Build Your Income Portfolio

A Better Approach to Making More Money

An investment portfolio is a set of assets you own that help grow your wealth.

With proper asset allocation and diversification, you can accumulate significant wealth with limited risks over time—by consistently adding money into the portfolio for two to three decades.

But what if you want to make more money now? That's when you should focus on your income instead of your investment. And what if you also want to minimize the risk while earning more?

Enter income portfolio

In an article on protecting your downsides, I shared how you can minimize risks and build a stronger foundation financially. Most of the strategies I mentioned in the article focus on spending.

The truth is your income is another powerful lever in building a solid financial foundation.

The first option is to make more money from your primary income sources. Be it a full-time employment or a small business. While it might be easier compared to building something new from scratch, it's fragile to depend all your income on one source.

A better alternative would be to diversify your income by creating new income sources. Just like how you diversify your asset allocation in an investment portfolio.

Making $10k a month from five sources is at least 5x better than making $10k a month from a single source.

The 7 primary income streams

And here are a few primary income sources that make up an income portfolio.

1. Day job

Most people start here. It's easier to start here because you're dealing with one client: your employer. And most day job pays you for your time because it's easy to quantify. But if you want to level up, go for a job or company that keeps you accountable based on your outcome.

2. Passive investment

While this is a part of your investment portfolio, guess what, it generates income too. Saving interest goes here. Stock dividend and appreciation go here. The valuation of your business goes here too. In short, you generate income here through ownership.

3. Active investment

Unlike passive investment, active investment takes more time and energy. Some examples include trading and real estate investing. You don't generate an income by simply buying and holding these assets but by managing (finding a tenant) or trading (finding the next buyer) them.

4. Services

Here people pay you to carry out a task. But unlike a day job, you provide services to more than one client. Your client can pay you for your time, the deliverables, or the outcome. Like working at a day job, the trick to level up is by selling your services based on the result you create.

5. Products

With product income, you create and sell a product. It could be a physical or digital product via both offline or online channels. You could also productize your services with automation and systems to remove yourself from the process as much as possible. It's a powerful income source because you get to build once, sell twice, a concept coined and taught by Jack Butcher from Visualize Value.

6. Commission

Here, you get paid a percentage when people buy something you promote or sell. You don't provide a service or manufacture a product, you only promote and sell it. Traditionally, this includes product distributors, salespersons, insurance agents, and more. I would also consider channels like affiliate marketing, ads earnings (Google and YouTube), and platform profit sharing (Udemy and Skillshare) in this category too.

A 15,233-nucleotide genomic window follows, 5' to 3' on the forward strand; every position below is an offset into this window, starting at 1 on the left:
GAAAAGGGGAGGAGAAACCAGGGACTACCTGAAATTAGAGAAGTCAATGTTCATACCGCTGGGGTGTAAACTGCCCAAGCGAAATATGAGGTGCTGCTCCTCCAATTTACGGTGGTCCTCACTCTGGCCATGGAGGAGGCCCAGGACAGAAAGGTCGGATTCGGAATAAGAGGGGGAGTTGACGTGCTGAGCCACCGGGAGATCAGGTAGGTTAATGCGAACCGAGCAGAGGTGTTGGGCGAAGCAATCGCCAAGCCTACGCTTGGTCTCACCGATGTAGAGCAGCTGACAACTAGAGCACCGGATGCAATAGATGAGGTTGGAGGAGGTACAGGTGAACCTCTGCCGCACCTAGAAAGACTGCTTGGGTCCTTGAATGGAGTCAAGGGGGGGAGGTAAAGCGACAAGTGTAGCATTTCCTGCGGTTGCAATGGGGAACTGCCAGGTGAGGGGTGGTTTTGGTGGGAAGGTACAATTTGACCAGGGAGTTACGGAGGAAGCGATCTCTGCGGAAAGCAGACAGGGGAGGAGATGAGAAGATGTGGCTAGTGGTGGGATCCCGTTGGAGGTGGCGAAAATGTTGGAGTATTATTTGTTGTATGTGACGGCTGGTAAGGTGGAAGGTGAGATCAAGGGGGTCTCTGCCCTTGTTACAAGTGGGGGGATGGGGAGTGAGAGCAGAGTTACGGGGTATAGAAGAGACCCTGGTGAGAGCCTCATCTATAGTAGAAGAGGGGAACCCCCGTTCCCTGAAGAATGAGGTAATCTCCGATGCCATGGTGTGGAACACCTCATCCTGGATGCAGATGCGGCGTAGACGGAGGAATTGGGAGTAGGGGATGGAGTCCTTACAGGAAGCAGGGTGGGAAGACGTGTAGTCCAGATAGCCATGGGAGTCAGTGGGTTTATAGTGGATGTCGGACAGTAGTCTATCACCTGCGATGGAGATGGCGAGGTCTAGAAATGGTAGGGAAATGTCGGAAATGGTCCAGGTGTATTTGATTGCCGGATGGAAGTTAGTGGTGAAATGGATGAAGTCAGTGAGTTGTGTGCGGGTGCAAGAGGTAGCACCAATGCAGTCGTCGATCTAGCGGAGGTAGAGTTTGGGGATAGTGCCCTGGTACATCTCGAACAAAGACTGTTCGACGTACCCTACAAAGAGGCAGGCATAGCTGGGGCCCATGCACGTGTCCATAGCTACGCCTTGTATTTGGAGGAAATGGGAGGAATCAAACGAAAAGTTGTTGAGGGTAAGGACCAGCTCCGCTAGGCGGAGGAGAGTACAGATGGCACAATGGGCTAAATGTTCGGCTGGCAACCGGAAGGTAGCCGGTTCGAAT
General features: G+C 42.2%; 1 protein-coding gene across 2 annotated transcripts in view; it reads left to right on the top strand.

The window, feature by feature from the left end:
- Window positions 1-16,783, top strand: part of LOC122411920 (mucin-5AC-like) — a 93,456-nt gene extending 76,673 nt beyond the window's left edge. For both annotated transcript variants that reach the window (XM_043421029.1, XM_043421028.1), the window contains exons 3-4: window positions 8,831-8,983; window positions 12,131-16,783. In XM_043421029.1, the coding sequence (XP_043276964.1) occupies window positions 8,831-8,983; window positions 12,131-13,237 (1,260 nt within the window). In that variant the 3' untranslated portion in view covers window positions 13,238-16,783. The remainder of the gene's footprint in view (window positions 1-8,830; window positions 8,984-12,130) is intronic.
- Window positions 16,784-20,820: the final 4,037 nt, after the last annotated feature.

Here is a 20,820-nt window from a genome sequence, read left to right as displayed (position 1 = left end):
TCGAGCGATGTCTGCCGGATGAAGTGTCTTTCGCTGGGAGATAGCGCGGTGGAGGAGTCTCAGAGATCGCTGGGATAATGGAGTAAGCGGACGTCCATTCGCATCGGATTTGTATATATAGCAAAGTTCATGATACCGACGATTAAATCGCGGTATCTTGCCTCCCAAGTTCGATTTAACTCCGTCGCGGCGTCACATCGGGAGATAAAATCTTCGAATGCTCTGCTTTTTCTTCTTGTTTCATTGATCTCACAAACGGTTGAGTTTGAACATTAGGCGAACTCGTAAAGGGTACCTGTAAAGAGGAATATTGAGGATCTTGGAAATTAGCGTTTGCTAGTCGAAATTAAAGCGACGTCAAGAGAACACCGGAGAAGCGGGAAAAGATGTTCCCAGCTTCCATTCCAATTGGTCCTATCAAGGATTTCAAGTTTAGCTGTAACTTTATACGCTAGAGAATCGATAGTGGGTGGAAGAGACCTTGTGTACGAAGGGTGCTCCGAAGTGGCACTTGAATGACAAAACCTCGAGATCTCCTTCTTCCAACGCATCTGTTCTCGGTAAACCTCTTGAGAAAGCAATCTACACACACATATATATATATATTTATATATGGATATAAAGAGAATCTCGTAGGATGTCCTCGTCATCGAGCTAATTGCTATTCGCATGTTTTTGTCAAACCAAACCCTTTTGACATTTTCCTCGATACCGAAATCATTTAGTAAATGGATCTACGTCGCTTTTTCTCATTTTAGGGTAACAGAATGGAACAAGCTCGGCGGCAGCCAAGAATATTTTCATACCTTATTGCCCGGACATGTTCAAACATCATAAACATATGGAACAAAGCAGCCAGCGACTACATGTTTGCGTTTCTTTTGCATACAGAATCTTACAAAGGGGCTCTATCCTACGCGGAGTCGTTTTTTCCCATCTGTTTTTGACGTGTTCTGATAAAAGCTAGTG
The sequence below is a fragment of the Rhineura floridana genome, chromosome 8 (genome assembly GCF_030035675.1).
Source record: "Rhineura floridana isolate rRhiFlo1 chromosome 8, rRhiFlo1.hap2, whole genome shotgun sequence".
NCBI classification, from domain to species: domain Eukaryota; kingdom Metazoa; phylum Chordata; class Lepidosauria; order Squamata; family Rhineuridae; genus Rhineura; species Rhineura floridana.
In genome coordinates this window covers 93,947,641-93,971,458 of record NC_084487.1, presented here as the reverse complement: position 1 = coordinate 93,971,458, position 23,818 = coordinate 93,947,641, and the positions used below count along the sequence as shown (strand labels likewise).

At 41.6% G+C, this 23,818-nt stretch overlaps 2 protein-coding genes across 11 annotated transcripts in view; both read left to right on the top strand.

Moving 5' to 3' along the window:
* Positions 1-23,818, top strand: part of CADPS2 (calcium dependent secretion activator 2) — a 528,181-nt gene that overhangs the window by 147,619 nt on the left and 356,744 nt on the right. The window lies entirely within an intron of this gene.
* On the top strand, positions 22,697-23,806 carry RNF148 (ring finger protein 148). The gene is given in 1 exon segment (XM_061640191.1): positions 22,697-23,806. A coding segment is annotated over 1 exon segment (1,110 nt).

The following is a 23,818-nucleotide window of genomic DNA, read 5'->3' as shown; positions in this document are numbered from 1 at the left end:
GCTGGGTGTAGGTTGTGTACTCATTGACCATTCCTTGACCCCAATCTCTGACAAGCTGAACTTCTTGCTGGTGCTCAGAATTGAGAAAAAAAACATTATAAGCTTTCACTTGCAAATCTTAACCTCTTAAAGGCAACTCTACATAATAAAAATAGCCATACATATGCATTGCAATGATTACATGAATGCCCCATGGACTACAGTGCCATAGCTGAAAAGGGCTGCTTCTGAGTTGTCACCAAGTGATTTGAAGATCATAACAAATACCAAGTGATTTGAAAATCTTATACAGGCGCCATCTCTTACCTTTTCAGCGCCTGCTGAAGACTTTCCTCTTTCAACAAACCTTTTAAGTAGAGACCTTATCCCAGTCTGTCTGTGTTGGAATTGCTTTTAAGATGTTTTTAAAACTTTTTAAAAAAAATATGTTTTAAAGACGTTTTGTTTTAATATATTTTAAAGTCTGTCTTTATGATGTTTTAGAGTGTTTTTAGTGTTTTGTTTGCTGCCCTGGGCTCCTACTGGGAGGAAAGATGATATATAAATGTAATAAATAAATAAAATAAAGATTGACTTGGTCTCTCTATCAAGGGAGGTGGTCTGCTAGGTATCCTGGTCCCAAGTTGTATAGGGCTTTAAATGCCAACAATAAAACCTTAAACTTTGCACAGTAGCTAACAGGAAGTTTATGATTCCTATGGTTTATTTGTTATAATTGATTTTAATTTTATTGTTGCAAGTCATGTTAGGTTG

7. Community

Community income is nothing new, but it's gaining more traction lately. You make money by bringing people together and giving people access to something valuable in a recurring manner. Some examples include income from platforms like Substack, Patreon, and Buy Me A Coffee.

These are broad categorizations based on what I know and how I view the world. You can go broader (but that's probably not helpful) or more specific with how you want to create your income portfolio.

For example, a salesperson who makes most of her income from commissions might want to get specific with the sources of where the commissions come from.

How to know what income stream is right for you?

Each of the seven income sources I shared above has unique characteristics that can be broken down into ranges of effort, probability, impact, and risk.

  • Effort is the time and energy required to build and grow the income source. Low effort means it needs very little time and energy, and high effort means it takes lots of time and energy.
  • Probability is the chance of success. By success, I mean getting something out of your effort, regardless of how small or big it is. Low probability means a high chance of total failure, while high probability means a high chance of success.
  • Impact is how significant the outcome will be if successful. Since we're talking about income, low impact means less money, and high impact means making a ton of money.
  • Risk is what you have to lose. Other than financial loss, I would also consider wasted time and missed opportunities as part of the risk. Low risk means it has very few downsides, while high risk means the downside is great if it fails.

One thing to note is that the range of effort, probability, impact, and risk varies from person to person. This is because every person has different environment, talents, and skills.

Characteristics of different income sources

Like how an investment portfolio represents your asset allocation, an income portfolio is a snapshot of how you make your money.

Building an income portfolio of your own gives you a better picture of where you are now. It also helps you think about where you want to go when you assess them based on the effort required, probability of success, impact it creates, and the risks it has.

Footnotes

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